Results: Improvements in 60-day QOL in patients assigned to BMT-CARE were partially mediated by improved coping and self-efficacy (indirect effect, 6.93; SE, 1.85; 95% CI, 3.71-11.05). Similarly, reductions in 60-day depression and anxiety symptoms were partially mediated by improved coping and self-efficacy (indirect effect for depression, -1.19; SE, 0.42; 95% CI, -2.23 to -0.53; indirect effect for anxiety, -1.46; SE, 0.55; 95% CI, -2.52 to -0.43). Combined improvements in coping and self-efficacy accounted for 67%, 80%, and 39% of the total intervention effects on QOL and depression and anxiety symptoms, respectively.

Conclusions: Coping and self-efficacy are essential components of a brief psychosocial intervention that improves QOL and mood for caregivers of HCT recipients during the acute recovery period.

Lay Summary: A 6-session program (BMT-CARE) focused on providing medical information, caregiving skills, and self-care and coping strategies has been previously reported to improve the quality of life and mood of caregivers of hematopoietic stem cell transplantation recipients in comparison with caregivers who receive care as usual. Using statistical models, this study suggests that learning coping skills and improving self-efficacy are the most essential components of this program that likely lead to better quality of life and mood for caregivers.
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http://dx.doi.org/10.1002/cncr.33191DOI Listing
http://www.ncbi.nlm.nih.gov/pmc/articles/PMC7950641PMC
December 2020

Psychological Distress in Bereaved Caregivers of Patients With Advanced Cancer.

J Pain Symptom Manage 2021 03 31;61(3):488-494. Epub 2020 Aug 31.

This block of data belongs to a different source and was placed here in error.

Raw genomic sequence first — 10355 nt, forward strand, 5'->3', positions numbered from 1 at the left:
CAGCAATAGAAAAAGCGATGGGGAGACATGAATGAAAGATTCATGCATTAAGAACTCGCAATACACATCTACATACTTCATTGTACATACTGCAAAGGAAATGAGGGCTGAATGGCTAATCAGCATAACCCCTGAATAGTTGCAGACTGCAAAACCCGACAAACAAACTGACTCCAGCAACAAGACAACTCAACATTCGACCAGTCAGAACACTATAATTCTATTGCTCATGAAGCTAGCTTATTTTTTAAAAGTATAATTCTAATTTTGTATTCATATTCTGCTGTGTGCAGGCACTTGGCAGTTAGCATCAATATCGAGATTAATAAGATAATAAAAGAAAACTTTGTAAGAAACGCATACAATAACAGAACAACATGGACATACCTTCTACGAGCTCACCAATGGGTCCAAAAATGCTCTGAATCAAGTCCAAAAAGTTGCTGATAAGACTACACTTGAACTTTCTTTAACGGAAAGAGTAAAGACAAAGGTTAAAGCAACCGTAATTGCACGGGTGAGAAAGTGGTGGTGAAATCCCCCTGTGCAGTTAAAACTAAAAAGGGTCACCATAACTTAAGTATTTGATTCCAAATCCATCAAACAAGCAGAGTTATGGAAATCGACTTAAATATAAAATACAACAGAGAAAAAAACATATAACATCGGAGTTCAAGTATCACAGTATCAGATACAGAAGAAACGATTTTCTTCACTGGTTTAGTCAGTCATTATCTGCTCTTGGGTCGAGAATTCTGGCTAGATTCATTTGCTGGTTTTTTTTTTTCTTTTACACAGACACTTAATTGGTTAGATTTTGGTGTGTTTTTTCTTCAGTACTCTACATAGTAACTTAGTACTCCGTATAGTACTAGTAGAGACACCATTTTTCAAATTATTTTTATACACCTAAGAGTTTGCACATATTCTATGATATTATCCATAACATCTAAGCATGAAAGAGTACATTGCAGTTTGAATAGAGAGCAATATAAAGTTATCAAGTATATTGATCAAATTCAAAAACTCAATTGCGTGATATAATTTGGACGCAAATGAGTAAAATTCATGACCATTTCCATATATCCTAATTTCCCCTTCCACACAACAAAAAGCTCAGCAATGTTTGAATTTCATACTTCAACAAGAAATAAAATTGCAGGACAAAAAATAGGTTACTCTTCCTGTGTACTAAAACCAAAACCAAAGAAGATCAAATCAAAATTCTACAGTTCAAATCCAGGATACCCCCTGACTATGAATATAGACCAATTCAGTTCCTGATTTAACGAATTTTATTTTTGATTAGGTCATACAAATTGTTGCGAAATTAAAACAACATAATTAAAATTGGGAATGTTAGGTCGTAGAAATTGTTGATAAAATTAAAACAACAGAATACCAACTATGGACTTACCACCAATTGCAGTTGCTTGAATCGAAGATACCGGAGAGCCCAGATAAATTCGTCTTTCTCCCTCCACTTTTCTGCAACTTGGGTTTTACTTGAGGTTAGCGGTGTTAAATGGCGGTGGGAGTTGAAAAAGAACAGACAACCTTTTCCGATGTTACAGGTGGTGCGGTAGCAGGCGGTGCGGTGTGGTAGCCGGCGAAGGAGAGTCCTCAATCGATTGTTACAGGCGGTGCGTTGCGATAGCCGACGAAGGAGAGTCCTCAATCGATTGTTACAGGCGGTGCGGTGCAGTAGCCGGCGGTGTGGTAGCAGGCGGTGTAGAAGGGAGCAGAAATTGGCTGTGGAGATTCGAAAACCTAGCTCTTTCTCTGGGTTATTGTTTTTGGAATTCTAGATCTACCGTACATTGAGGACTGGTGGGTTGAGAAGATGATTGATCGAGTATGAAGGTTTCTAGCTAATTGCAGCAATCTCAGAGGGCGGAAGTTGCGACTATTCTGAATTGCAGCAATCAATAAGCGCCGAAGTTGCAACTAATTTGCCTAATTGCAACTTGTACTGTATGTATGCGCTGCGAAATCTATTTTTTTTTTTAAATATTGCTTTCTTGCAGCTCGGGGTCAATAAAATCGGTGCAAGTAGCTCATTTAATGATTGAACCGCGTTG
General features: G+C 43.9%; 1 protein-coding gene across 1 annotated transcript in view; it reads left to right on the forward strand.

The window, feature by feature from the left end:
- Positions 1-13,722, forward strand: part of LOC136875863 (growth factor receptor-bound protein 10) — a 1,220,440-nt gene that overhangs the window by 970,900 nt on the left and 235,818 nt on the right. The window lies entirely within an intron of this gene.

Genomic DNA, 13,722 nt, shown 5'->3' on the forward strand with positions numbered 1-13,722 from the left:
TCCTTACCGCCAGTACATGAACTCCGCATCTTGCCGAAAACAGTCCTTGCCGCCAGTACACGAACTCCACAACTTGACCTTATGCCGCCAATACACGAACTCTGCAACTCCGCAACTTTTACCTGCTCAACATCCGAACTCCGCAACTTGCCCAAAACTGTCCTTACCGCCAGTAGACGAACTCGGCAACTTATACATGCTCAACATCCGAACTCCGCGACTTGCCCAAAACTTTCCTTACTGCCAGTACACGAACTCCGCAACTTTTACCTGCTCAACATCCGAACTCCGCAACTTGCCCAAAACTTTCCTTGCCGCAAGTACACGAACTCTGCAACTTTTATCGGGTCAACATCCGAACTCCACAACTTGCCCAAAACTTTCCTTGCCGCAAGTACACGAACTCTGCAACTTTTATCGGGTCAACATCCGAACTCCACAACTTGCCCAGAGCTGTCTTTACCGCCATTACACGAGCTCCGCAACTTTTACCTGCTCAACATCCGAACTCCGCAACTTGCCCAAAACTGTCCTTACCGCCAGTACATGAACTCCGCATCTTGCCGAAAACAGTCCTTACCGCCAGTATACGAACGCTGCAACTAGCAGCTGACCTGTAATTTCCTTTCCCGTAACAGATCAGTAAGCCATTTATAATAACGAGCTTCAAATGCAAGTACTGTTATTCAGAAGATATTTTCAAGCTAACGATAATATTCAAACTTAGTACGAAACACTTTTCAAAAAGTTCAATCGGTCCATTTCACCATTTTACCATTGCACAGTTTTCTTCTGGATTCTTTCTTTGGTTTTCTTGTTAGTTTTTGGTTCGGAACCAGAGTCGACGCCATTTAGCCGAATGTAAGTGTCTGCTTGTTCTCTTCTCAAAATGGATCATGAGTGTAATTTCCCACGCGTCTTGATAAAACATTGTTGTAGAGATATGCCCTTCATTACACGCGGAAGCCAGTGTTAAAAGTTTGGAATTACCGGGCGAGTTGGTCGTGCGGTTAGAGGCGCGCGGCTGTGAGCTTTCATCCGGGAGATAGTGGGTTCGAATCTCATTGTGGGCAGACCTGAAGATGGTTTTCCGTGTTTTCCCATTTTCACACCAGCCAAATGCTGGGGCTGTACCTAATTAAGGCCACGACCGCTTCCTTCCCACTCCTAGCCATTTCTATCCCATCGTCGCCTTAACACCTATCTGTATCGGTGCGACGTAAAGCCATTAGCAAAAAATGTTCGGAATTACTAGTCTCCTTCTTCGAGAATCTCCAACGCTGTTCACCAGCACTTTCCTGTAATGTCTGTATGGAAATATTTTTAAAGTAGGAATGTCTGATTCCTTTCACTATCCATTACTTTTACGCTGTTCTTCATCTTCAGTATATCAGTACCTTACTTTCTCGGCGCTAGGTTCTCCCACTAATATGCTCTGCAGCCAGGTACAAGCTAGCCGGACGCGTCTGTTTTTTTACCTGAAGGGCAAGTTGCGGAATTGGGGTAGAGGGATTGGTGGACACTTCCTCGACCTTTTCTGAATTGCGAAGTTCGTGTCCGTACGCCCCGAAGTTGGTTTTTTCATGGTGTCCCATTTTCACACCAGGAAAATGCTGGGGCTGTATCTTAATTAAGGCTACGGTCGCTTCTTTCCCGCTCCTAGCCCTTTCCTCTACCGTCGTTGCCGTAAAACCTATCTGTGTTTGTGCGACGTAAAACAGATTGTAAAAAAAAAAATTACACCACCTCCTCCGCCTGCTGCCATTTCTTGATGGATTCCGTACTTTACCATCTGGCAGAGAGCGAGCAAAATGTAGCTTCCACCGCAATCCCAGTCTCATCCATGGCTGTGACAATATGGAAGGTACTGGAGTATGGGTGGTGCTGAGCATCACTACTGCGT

Division of Hematology & Oncology, Massachusetts General Hospital Cancer Center, Boston, Massachusetts, USA; Harvard Medical School, Boston, Massachusetts, USA.

Context: Individuals caring for patients with advanced cancer (caregivers) experience psychological distress during the patient's illness course. However, data on the prevalence of bereaved caregivers' psychological distress and its relationship with the quality of patient's end of life (EOL) care are limited.

Objectives: To describe rates of depression and anxiety symptoms in bereaved caregivers of patients with advanced cancer and to understand the relationship between these outcomes and patient distress at the EOL.

Methods: We conducted a secondary analysis of 168 caregivers enrolled in a supportive care trial for patients with incurable lung and gastrointestinal cancers and their caregivers. We used the Hospital Anxiety and Depression Scale to assess caregivers' depression and anxiety symptoms at three months after the patient's death. Caregivers also rated the patient's physical and psychological distress in the last week of life on a 10-point scale three months after the patient death. We used linear regression adjusting for caregiver age, sex, randomization, and cancer type to explore the relationship between bereaved caregivers' depression and anxiety symptoms and their ratings of physical and psychological distress in patients at the EOL.